Valley News -

By Jeff Pack

Longtime friends lead Great Oak, Temecula Valley high schools' field hockey teams


Last updated 11/16/2018 at 12:33am

Jeff Pack

The Temecula Valley and Great Oak high schools' field hockey teams pose for a group photo after their final contest of the season. The Golden Bears were victorious in the final seconds of the game. Coaches Tiffany Huisman, standing far left, and Katie Gerfen, pink far right, switched sides for the photo in support of each others teams.

For coaches Tiffany Huisman and Katie Gerfen, standing next to each other while coaching a field hockey game is very familiar – the only difference this year was, they were in opposite coaching boxes.

Huisman and Gerfen are the head field hockey coaches of Temecula Valley High School and Great Oak High School, respectively, but they coach together in the offseason at the 79 Field Hockey Club.

Gerfen said she and Huisman competed against each other while she was at the University of Virginia and Huisman was at Old Dominion University in Norfolk, Virginia, and coached at camps at Old Dominion University together in the offseason.They quickly became friends after that.

Fortunately for the players at Great Oak and Temecula Valley, both coaches have strong field hockey resumes.

Gerfen was a two-time High School All-American, participated on the USA National Teams in the Under 19 and Under 16 divisions, was the team captain in 2002 and 2003 at Virginia and was an NCAA All-American in 2003.

She has been a United States Field Hockey Association Futures program coach and had stints as an assistant at Indiana University and Ohio University.

Huisman was a CIF Field Hockey Player of the Year and San Diego County Athlete of the Year while in high school. At Old Dominion University, she was a two-time All-American and was the 2002 Honda Award-winner as the NCAA Field Hockey Player of the Year and was team captain in 2001 and 2002.

She went on to play on the 2007 and 2009 Pan Am Elite Teams, played in the 2006 World Cup, 2007 Pan Am Games and the 2008 Olympic Games in Beijing. In all, she was a member of the USA National Team from 2003 to 2009. She coached as an assistant at Boston University for four years and was the University of California Davis head coach for two years.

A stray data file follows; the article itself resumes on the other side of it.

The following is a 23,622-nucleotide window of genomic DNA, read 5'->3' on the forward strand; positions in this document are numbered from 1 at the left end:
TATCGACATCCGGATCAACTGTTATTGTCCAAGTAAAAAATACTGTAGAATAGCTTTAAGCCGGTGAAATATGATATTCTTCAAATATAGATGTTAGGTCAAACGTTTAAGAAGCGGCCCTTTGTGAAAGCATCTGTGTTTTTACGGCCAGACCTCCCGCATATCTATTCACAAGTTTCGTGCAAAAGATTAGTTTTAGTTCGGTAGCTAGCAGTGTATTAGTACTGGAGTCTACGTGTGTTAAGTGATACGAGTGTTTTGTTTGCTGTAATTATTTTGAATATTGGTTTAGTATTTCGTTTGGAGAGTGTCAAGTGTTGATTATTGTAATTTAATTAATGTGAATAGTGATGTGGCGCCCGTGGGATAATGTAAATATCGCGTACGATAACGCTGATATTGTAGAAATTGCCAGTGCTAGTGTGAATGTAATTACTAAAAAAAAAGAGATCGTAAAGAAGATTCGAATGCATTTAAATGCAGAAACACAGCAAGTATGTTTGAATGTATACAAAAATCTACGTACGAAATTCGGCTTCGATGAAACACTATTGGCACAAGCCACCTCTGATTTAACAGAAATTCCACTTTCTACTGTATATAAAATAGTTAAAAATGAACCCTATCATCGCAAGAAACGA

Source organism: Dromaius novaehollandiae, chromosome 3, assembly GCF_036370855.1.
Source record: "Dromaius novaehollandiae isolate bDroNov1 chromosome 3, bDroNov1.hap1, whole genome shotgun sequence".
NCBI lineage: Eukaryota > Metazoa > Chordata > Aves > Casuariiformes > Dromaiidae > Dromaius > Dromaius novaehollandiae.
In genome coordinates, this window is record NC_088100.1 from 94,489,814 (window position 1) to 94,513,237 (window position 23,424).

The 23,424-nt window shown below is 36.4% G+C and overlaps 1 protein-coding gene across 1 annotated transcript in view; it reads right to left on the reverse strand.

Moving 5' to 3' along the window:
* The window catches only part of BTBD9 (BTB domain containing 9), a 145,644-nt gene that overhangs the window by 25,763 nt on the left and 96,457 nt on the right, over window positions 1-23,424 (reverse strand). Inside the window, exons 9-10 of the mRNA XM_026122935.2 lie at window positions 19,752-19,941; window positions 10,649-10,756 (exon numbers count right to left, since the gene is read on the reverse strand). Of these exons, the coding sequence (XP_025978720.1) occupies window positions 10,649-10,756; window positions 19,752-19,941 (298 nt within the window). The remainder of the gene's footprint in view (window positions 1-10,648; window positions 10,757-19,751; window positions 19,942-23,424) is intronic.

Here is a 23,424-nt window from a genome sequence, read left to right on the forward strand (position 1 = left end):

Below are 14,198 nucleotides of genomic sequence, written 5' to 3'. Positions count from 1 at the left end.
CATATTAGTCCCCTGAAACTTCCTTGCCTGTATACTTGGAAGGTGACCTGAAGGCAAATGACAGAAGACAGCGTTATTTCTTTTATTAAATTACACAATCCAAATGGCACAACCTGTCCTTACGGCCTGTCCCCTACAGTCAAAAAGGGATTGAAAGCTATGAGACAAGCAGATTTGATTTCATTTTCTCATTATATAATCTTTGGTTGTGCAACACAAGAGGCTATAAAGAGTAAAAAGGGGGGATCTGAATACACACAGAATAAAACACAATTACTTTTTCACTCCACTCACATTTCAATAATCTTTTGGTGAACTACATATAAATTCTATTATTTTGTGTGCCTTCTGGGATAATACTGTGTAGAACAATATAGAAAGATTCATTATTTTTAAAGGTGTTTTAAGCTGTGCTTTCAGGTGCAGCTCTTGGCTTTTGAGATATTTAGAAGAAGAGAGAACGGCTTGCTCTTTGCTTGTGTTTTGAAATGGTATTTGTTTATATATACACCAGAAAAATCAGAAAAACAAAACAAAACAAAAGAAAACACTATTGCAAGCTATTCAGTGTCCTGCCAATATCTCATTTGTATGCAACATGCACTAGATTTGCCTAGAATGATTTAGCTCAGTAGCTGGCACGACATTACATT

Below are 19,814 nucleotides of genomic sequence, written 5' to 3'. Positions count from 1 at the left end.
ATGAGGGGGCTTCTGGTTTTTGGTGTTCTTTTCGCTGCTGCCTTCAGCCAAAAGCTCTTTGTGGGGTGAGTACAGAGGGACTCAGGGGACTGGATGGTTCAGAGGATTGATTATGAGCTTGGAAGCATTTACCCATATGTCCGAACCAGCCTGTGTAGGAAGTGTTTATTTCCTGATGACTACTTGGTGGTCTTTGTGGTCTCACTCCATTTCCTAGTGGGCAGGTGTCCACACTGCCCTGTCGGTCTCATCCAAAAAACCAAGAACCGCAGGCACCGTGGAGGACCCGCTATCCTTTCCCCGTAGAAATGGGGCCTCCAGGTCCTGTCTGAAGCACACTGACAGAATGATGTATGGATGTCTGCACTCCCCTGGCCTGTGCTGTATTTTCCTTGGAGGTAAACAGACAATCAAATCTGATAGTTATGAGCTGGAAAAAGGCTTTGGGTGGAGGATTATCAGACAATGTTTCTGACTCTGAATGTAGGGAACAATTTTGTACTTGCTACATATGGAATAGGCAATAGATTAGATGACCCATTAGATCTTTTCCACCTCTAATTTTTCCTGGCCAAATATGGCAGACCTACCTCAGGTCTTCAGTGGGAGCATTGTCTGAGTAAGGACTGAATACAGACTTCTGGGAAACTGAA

The two international-level competitors enjoyed their first season of competition against each other.

"As a competitor, I loved coaching against Katie but definitely enjoy coaching with her more than against her," Huisman said. "With GO and TV being similarly matched up personnel wise, it made for a great tactical game. We have similar ways of thinking when it comes to the game. It also made it fun to sneak a glance at each other on the sideline when we know we got away with a call."

Gerfen agreed.

"We are both very competitive and respectful of the game, the girls and each other," Gerfen said. "It was enjoyable, to look down the sideline and see Tiff smiling or wide-eyed about the game and understanding exactly what she was thinking."

This season, Gerfen's Wolfpack team competed in the Sunset League for the first time school history and finished the season with an 8-16-1 overall record, going 4-8 in league. The program started four years ago on a limited basis.

"There was a big learning curve for GOHS field hockey this season," Gerfen said. "I have thoroughly enjoyed working with the team and seeing them improve and work together more as the season went on. The hope is to build on the players being committed to the field hockey program."

Huisman and the Golden Bears just started a varsity program last year, and this year they didn't participate in the Sunset League, which is the only league in the CIF Southern Section. The Golden Bears had the upper hand, going 3-1 against the Wolfpack in all competitions.